It is important to note that the four major mindsets are warrior, intellectual, acquisitor, and laborer, and they are define not by class, caste, occupation, or social role, but by the characteristics of different mindsets.

Tom Hickey said...

"Dr Wray will do away with the ignorance part"

There is actually a lot of ignorance involved and some is the result of denial and some is willful ignorance.

"It is difficult to get a man to understand something, when his salary depends upon his not understanding it!"
— Upton Sinclair, I, Candidate for Governor: And How I Got Licked (1935), repr. University of California Press, 1994, p. 109.

Matt Franko said...

" the cycle begins again with the ascendancy of the warrior mindset, which assumes power."

Tom, I see a parallel; from wiki:

http://en.wikipedia.org/wiki/Lucius_Cornelius_Sulla

"Sulla's dictatorship came during a high point in the struggle between optimates and populares, the former seeking to maintain the power of the oligarchy in the form of the Senate while the latter resorted in many cases to naked populism, culminating in Caesar's dictatorship. Sulla was a highly original, gifted and skilful general, never losing a battle; he remains the only man in history to have attacked and occupied both Athens and Rome. His rival, Gnaeus Papirius Carbo, described Sulla as having the cunning of a fox and the courage of a lion - but that it was the former attribute that was by far the most dangerous. This mixture was later referred to by Machiavelli in his description of the ideal characteristics of a ruler.[2]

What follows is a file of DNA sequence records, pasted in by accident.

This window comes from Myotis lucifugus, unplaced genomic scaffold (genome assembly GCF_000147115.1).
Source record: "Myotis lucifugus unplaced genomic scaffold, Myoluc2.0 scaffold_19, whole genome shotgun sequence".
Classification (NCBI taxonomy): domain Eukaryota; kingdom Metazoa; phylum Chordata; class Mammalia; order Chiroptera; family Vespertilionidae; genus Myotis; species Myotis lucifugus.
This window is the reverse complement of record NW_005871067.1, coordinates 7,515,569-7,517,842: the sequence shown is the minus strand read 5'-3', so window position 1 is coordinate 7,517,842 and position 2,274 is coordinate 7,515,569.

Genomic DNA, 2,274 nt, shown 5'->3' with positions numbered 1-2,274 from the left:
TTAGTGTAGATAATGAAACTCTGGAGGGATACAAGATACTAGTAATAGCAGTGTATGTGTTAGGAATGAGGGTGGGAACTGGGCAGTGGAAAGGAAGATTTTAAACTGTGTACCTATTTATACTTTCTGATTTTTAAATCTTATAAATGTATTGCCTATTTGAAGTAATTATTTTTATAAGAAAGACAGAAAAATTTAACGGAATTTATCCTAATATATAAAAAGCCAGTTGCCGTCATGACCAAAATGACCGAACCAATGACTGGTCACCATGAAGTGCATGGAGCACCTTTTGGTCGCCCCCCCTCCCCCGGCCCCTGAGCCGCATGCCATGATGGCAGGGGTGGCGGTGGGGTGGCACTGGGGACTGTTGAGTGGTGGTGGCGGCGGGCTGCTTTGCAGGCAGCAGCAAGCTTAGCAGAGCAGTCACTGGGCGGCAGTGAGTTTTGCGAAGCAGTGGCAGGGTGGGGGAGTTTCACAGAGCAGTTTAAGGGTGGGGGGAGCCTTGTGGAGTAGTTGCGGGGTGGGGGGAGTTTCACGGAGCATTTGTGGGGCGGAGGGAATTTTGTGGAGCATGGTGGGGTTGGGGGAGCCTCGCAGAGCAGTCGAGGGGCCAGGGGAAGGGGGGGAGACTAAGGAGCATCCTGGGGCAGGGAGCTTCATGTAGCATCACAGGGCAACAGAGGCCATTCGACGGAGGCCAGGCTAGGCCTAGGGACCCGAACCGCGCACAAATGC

Sulla used his armies to march on Rome twice, and after the second he revived the office of dictator, which had not been used since the Second Punic War over a century before. He used his powers to enact a series of reforms to the Roman constitution, meant to restore the balance of power between the Senate and the tribunes; he then stunned the Roman World (and posterity) by resigning the dictatorship, restoring normal constitutional government, and after his second Consulship, retiring to private life."

resp,

Tom Hickey said...

Most counterarguments to a JG and social welfare in general are based on economic efficiency as a criterion. Productivity is basically about efficiency, for example.